Professional career[edit]

The Chicago Bears selected Salaam in the first round, with the 21st overall selection, of the 1995 NFL Draft.[9][10] He played for the Bears from 1995 to 1997.[1] As a rookie, he rushed for 1,074 yards and scored 10 touchdowns.[9][11] Problems with injuries, fumbles, and marijuana use[12] led him to spend only three years with the Bears. During his two final years with Chicago, Salaam mustered only 608 combined yards.[13] The Bears traded Salaam to the Miami Dolphins before the 1998 season, but the trade was undone when Salaam failed a physical examination with Miami.[14] Salaam spent 1999 with the Cleveland Browns and the Green Bay Packers, but only played in two games for the Browns that year.[11]

Salaam briefly played in the XFL for the Memphis Maniax in 2001,[15] but injury cut his season short and the league folded after one season. He finished the year with 528 yards gained.[16]

Salaam launched what appeared to be a final attempt at an NFL career in 2002, beginning with a much publicized training at the Cris Carter Speed School.[17] He was picked up by the San Francisco 49ers in 2003 but in August 2003, Salaam was subsequently let go by the 49ers in the second-to-last round of cuts, despite receiving accolades from then 49ers head coach Dennis Erickson.[18]

Salaam was signed by the Toronto Argonauts of the Canadian Football League (CFL) on February 20, 2004. He was then suspended by the Argos in May, effectively ending his career.[19]

Death[edit]

Salaam was found dead on December 5, 2016, in a park in Boulder, Colorado. An autopsy was performed due to the fact that authorities found a note near the body and were investigating it as a possible suicide.[19][20]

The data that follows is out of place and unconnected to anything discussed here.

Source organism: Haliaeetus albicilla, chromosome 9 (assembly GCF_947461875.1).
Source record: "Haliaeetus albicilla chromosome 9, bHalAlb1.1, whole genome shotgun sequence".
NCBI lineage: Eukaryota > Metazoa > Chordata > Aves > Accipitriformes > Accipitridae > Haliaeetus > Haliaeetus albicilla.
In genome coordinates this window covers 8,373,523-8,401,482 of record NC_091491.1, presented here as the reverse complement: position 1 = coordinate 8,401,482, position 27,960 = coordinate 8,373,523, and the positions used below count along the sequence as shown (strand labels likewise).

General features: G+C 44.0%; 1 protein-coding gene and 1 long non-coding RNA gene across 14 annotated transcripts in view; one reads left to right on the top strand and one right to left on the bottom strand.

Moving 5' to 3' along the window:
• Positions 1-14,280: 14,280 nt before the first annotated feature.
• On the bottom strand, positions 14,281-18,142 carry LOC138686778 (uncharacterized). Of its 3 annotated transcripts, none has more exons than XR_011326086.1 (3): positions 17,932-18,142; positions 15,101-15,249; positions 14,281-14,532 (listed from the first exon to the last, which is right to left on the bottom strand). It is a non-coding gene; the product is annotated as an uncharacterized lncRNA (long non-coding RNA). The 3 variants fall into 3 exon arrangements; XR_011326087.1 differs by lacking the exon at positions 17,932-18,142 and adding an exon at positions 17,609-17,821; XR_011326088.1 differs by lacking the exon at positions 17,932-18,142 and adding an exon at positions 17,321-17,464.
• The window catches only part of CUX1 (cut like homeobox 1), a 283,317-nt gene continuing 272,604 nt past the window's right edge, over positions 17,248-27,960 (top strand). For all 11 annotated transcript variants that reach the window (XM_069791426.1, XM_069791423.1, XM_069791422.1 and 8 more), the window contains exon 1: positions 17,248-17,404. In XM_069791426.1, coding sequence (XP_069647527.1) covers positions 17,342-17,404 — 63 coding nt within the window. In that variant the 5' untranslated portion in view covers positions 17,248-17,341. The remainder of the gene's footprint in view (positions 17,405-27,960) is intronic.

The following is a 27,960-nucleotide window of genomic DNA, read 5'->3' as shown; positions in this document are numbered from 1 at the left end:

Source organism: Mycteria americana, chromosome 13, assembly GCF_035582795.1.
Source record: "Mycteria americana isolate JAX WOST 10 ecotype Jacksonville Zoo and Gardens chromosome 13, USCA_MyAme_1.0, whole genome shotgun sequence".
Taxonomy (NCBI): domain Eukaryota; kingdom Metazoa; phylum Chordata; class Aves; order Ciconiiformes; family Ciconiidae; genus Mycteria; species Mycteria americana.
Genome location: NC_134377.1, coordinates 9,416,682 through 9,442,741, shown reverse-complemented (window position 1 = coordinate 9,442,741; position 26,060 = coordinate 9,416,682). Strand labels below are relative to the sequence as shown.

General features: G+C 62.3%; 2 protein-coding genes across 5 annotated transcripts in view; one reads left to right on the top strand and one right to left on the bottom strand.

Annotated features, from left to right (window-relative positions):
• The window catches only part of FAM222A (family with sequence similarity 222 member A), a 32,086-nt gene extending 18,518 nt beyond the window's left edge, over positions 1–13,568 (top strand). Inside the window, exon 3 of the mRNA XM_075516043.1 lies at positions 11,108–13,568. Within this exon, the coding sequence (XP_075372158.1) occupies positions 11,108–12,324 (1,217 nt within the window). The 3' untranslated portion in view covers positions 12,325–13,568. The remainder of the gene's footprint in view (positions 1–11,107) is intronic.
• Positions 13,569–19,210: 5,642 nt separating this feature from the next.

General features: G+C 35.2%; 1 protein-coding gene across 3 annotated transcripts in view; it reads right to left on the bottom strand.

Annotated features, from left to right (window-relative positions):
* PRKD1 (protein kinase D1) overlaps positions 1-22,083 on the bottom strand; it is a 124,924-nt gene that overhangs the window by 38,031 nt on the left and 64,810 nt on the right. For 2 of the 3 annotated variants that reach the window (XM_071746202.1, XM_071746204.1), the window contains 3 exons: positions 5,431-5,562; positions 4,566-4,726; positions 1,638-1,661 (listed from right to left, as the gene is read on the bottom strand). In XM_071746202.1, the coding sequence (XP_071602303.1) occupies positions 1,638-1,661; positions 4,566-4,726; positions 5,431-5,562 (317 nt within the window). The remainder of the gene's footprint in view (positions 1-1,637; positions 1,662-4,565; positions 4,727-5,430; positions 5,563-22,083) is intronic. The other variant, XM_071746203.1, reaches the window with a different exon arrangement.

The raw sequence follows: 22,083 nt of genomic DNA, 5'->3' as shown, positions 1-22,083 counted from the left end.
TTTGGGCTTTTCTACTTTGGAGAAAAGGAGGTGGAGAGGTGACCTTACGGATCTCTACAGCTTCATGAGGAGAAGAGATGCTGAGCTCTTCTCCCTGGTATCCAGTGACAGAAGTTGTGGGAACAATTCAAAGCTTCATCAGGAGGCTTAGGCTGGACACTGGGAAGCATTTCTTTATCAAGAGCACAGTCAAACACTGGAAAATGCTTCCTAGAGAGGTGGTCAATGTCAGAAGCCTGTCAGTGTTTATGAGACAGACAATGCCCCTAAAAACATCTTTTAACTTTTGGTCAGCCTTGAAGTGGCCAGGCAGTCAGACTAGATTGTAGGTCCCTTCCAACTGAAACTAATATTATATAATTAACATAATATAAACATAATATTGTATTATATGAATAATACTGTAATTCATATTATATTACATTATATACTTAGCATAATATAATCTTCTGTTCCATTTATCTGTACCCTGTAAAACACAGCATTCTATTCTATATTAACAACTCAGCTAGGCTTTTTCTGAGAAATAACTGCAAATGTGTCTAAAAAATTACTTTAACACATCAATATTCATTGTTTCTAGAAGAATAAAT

On December 29, it was confirmed that the cause of death was suicide, specifically a gunshot wound to the head, in a report released by The Boulder County Coroner's Office.[21] Salaam's blood-alcohol content was reportedly three times the legal driving limit and he had THC in his system.[22]

Salaam’s family did not consent to neuropathological tests that would have revealed whether he had previously sustained chronic head trauma, such as chronic traumatic encephalopathy. They declined to have his brain tested to determine whether his depression had been linked to such injuries from his days as a player.[23] Salaam was Muslim[24] and Islam prohibits bodies from being defiled after death.

NFL records[edit]

  • Youngest player in NFL history to rush for 1,000 yards[25]

See also[edit]

References[edit]

  1. ^ a b National Football League, Historical Players, Rashaan Salaam, Retrieved February 5, 2012.
  2. ^ Smith, Timothy (June 18, 1995). "PRO FOOTBALL: NOTEBOOK; Dad-Son Duos Run Up the Score". Retrieved October 22, 2014. 
  3. ^ Chicago Tribune, "Dodging Doubt Like Tacklers," Chicago Tribune (April 30, 1995). Retrieved December 9, 2015.